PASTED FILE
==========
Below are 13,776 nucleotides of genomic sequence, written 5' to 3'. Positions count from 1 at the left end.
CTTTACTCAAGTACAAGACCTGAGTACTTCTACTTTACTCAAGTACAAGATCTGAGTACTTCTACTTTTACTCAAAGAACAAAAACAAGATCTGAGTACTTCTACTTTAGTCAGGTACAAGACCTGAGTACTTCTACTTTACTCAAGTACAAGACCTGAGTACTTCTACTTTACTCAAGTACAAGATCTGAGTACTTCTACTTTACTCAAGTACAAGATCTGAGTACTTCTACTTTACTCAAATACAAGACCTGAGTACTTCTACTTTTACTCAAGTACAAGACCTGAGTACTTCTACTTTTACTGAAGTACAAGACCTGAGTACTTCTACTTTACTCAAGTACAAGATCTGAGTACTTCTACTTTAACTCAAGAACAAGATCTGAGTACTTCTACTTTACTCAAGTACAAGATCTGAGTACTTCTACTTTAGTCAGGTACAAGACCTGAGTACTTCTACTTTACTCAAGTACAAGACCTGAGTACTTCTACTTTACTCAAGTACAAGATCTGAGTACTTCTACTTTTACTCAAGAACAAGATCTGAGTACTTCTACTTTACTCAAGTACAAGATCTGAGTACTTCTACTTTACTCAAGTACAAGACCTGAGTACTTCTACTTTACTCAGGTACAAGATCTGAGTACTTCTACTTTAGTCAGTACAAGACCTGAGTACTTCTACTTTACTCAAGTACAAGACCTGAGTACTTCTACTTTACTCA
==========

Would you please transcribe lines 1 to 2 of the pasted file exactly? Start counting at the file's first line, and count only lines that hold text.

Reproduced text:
Below are 13,776 nucleotides of genomic sequence, written 5' to 3'. Positions count from 1 at the left end.
CTTTACTCAAGTACAAGACCTGAGTACTTCTACTTTACTCAAGTACAAGATCTGAGTACTTCTACTTTTACTCAAAGAACAAAAACAAGATCTGAGTACTTCTACTTTAGTCAGGTACAAGACCTGAGTACTTCTACTTTACTCAAGTACAAGACCTGAGTACTTCTACTTTACTCAAGTACAAGATCTGAGTACTTCTACTTTACTCAAGTACAAGATCTGAGTACTTCTACTTTACTCAAATACAAGACCTGAGTACTTCTACTTTTACTCAAGTACAAGACCTGAGTACTTCTACTTTTACTGAAGTACAAGACCTGAGTACTTCTACTTTACTCAAGTACAAGATCTGAGTACTTCTACTTTAACTCAAGAACAAGATCTGAGTACTTCTACTTTACTCAAGTACAAGATCTGAGTACTTCTACTTTAGTCAGGTACAAGACCTGAGTACTTCTACTTTACTCAAGTACAAGACCTGAGTACTTCTACTTTACTCAAGTACAAGATCTGAGTACTTCTACTTTTACTCAAGAACAAGATCTGAGTACTTCTACTTTACTCAAGTACAAGATCTGAGTACTTCTACTTTACTCAAGTACAAGACCTGAGTACTTCTACTTTACTCAGGTACAAGATCTGAGTACTTCTACTTTAGTCAGTACAAGACCTGAGTACTTCTACTTTACTCAAGTACAAGACCTGAGTACTTCTACTTTACTCA